In July, Tesla confirmed that its controversial Cybertruck was going to have its production delayed until next year, following difficulties with both the Covid-19 pandemic and the EV marque’s development of its new 4680 cells.
Now, the Cybertruck’s landing page on Tesla’s New Zealand website has been toned down heavily from past iterations. Most notably, specification levels and powertrain options have been removed. Now, the only option for those ordering a Cybertruck is to pay the refundable $200 deposit.
The site tells interested customers that “You will be able to complete your configuration as production nears in 2022.”. But all the references to the individual models coming our way and their respective towing and acceleration figures have been removed.
It isn’t clear exactly what this all means, but it’s probably safe to assume that there’s a long way to go before Kiwis wanting a Cybertruck on their driveway will be able to buy one. Tesla CEO Elon Musk has previously outlined that the model will be different in its production version relative to the prototype Tesla revealed in 2019.
The news seems to at least reiterate that the model will indeed appear down under in some capacity.
The July Cybertruck delay news came off the back of a Q2 conference call, which included Tesla CEO Elon Musk. On the call, Musk and others confirmed that the Cybertruck was effectively superceded by the Model Y in the priority stakes. The Model Y is also set to use Tesla’s 4680 cells.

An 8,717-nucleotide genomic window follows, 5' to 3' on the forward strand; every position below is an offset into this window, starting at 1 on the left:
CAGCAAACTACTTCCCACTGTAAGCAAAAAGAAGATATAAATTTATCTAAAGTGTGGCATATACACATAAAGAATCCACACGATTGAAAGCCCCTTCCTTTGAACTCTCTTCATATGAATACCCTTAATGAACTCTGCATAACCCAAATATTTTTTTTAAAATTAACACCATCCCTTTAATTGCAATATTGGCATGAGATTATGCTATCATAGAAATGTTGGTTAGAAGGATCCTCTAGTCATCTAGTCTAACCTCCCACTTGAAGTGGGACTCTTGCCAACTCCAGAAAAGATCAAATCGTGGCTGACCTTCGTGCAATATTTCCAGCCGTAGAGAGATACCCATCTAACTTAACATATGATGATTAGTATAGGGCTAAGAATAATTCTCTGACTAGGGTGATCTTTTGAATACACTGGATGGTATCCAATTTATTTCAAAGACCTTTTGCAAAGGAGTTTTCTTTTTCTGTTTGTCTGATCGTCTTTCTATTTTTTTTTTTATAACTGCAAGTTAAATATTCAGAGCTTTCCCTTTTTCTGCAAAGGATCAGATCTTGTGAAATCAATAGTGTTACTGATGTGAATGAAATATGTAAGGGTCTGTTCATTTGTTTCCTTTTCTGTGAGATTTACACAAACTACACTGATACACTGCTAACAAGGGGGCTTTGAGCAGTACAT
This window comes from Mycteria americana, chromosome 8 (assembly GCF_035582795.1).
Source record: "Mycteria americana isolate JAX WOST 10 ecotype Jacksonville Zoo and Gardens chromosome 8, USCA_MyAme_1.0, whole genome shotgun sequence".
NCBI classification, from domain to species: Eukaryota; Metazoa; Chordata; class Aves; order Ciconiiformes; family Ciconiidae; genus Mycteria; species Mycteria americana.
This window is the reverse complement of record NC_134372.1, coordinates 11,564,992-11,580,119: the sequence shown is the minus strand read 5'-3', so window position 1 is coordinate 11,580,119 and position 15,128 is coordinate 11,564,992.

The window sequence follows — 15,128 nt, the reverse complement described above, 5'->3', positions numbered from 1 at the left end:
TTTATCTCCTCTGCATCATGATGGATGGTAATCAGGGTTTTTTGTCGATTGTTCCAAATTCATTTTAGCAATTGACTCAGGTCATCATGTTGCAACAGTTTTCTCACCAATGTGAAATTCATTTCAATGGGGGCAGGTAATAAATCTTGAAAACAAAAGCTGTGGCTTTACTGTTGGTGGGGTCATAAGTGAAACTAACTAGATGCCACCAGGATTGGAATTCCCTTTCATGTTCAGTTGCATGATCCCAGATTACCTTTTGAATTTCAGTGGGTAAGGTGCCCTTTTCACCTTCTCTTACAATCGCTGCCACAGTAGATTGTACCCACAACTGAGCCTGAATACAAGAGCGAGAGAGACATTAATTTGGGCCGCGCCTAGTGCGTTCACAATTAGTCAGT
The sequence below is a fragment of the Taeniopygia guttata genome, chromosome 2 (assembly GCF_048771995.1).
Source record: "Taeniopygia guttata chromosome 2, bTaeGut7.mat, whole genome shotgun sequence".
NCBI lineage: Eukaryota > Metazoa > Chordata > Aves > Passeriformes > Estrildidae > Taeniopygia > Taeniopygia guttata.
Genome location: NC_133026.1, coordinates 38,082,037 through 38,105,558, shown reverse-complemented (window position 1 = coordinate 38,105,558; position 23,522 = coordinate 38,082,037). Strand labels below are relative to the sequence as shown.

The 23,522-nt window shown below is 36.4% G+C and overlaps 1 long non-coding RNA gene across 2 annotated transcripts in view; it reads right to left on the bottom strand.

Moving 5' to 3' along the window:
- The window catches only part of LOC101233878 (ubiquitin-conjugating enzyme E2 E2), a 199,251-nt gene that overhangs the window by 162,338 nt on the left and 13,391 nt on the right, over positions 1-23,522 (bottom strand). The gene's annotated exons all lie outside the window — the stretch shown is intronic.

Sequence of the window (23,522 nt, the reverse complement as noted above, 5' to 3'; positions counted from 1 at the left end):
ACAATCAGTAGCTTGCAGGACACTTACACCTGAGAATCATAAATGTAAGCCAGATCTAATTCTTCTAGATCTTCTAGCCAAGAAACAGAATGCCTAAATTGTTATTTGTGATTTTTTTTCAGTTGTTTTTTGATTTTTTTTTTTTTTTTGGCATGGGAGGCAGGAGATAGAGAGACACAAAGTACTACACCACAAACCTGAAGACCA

“The Cybertruck is currently in its alpha stages. We are moving into the beta phases of Cybertruck later this year, and we’ll be looking to ramp that into production in Giga Texas after Model Y [production] is up and going,” said Musk at the time.
“We are making great progress in 4680 cells, but there is a tremendous amount of innovation that we’re packing into that 4680 cell. And so it’s not simply a sort of minor improvements on state of the art. There are, and we went through this on the factory sell date, really dozens of, half a dozen major improvements and dozens of small improvements.”
Commenting after formally announcing the delay, Musk outlined the challenges Tesla has faced. “This year has been just a constant struggle with parts supply,” he said.
“So just to be clear, if we had five extra products, we would not change our vehicle output at all because we were just basically limited by multiple supply chain shortages, so many times, not just chips.
“We’ve got to have enough otherwise, it’s pointless. So I think most likely what we will see is Cybertruck stock production in the next year and then reach volume production in 2023.”